Vultures are relatively heavy, slow, lazy and clumsy birds on land, which are very bad qualities for a predator. They use the thermal currents to glide without effort with their enormous wings of more than two and a half meters in size, and this allows them to travel long distances to search for food, but they cannot make fast dive flights or agile maneuvers to fall upon a prey. They don't even have the claws or the strength required to catch and immobilize another animal. Their beaks are very strong –that is unquestionable– but are designed to tear skin and flesh and break bones, not to kill decisively like the sharp beak of an eagle does. They detect dead animals from heights thanks to their incredible sense of sight –sometimes with the help of their partners in the eating of carrion, the corvids–, not because they smell the blood, as claimed by some of the press, since their sense of smell is in fact atrophied (a valuable quality for specialists in feeding on the stinking and often rotten remains of dead animals). So no, vultures do not hunt for food, simply because they cannot do it. A very different thing is the fact that they can bite the hindquarters of a sick or weakened animal that is still alive, if it is lying on the ground, motionless. These pecks are part of a kind of "mortality test" that vultures carry out before pouncing on a carcass: if the animal does not react because it has no strength to move, vultures interpret that the animal is already dead –a dead animal does not actually move– and that "the meal is served". They don’t care if the unfortunate animal, whose death is inevitable and merely a matter of time, is still blinking or breathing. In many cases, corvids initiate this survey, which allows them to verify that the animal does not offer any resistance and that it is consequently ready to be consumed. Strictly speaking, in these cases –which are tremendously exceptional– it is obvious that vultures are the ultimate cause of the end of the life of an animal that is already dying from other causes, but saying that this is an “attack” on a live animal is at best imprecise and misguided.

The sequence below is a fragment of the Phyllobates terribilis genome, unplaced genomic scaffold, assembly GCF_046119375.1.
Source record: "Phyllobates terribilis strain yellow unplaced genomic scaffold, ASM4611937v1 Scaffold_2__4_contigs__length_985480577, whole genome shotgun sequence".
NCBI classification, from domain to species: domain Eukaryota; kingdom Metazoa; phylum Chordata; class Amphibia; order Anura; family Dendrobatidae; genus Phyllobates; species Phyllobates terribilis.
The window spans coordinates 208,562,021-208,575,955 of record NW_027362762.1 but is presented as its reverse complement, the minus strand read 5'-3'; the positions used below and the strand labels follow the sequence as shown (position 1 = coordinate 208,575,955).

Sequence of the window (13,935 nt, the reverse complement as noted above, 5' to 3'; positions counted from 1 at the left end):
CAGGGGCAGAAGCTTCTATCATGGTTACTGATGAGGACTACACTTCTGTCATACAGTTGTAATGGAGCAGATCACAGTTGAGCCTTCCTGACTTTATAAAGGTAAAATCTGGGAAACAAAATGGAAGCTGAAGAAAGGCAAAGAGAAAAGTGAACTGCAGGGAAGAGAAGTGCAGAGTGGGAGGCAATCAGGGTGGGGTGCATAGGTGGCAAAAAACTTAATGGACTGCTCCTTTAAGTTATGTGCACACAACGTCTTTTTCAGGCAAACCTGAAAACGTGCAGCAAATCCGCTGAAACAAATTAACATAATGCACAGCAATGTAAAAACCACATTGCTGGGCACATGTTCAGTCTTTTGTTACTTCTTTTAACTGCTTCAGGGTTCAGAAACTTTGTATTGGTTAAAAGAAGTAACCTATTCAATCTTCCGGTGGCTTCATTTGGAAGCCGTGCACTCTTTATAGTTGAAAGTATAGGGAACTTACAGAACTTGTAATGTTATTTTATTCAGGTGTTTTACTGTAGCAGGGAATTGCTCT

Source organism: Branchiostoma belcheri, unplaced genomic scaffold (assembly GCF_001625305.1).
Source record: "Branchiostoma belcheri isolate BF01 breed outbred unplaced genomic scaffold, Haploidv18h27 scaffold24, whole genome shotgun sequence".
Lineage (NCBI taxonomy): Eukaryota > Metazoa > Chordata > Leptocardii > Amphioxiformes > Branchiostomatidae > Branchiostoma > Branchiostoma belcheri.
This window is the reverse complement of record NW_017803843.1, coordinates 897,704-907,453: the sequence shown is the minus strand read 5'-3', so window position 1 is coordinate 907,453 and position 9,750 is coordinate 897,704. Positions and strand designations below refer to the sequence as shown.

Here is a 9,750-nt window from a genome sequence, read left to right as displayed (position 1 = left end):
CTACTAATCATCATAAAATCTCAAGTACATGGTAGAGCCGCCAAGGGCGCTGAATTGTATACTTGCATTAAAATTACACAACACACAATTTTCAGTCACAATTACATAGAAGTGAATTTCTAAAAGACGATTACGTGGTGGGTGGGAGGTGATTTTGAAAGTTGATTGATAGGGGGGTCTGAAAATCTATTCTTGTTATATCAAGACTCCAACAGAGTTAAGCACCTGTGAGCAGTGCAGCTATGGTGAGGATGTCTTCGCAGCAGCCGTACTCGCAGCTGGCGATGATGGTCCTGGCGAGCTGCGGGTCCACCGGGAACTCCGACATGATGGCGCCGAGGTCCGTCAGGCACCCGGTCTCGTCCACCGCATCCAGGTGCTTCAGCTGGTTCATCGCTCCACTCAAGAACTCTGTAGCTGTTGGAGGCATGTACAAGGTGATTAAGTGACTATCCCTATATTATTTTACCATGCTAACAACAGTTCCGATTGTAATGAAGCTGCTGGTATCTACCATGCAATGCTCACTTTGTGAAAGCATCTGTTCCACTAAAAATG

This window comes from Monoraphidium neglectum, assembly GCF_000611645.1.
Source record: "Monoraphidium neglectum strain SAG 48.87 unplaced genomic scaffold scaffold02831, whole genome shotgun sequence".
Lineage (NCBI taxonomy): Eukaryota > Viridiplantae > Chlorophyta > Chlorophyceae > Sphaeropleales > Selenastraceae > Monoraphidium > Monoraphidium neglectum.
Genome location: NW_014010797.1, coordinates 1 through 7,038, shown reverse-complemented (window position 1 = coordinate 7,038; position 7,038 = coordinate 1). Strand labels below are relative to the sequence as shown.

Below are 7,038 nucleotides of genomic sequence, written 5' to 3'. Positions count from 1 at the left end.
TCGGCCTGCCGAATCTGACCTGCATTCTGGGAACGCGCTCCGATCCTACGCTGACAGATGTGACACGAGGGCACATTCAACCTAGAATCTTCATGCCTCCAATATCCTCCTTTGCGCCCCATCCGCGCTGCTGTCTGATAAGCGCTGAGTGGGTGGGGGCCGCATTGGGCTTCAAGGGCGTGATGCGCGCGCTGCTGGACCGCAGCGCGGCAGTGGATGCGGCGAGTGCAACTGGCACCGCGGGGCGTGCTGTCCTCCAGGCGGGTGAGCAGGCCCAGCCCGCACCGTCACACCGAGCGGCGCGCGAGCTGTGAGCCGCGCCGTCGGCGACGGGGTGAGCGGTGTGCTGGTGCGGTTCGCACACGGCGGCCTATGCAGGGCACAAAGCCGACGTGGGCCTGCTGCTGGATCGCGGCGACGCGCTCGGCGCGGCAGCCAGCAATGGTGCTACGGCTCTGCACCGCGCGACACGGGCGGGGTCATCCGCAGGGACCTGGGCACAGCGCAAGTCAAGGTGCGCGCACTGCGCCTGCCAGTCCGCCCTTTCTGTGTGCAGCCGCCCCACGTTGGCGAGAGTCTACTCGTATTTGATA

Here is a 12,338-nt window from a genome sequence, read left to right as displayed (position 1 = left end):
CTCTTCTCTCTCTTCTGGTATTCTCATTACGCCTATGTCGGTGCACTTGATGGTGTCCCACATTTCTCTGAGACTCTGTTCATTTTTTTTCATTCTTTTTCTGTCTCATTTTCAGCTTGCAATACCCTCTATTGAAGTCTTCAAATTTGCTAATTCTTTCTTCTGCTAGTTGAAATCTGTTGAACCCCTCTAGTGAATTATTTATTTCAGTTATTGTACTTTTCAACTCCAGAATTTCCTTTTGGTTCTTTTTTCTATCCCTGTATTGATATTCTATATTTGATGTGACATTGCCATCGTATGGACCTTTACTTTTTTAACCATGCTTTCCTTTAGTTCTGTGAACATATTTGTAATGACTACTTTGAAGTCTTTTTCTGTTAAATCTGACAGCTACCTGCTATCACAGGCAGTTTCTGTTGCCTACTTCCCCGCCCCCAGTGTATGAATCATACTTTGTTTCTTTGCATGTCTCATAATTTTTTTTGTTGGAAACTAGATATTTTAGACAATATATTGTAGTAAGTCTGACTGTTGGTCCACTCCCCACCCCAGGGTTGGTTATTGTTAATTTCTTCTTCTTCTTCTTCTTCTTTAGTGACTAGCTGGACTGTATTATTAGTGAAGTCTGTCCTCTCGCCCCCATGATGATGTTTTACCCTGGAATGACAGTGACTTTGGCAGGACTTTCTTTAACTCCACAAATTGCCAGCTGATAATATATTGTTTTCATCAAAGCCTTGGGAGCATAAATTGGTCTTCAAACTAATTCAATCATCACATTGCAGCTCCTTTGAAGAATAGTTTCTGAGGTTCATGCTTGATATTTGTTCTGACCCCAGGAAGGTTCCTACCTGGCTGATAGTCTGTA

If we analyze the temporal pattern of the thousands of complaints issued by presumed attacks of vultures on livestock since the conflict emerged, attention is drawn to the striking rebound that occurred between 2006 and 2010 (almost three times the annual average recorded in previous years), and which coincided precisely with the period during which the availability of livestock carcasses in the field was especially low owing to the severity of the restrictive health policies established to deal with mad cow disease. It may seem obvious that hunger forced vultures to attack livestock, thus increasing the number of complaints during this period. However, studies show that there is no relationship between a lower trophic availability in a region, the population density of vultures and the frequency of complaints. In fact, the population of griffon vultures underwent a growing demographic trend during this period, and the populations of a hungry species do not increase. It is true that the sudden disappearance of livestock carcasses as a food resource has been associated with changes in the diet, behavior and displacement routines of vultures as regards seeking food, thus increasing its opportunistic character, but results from these studies allow us to confirm, with a reasonable degree of confidence, that hunger is not turning vultures into fearsome livestock predators.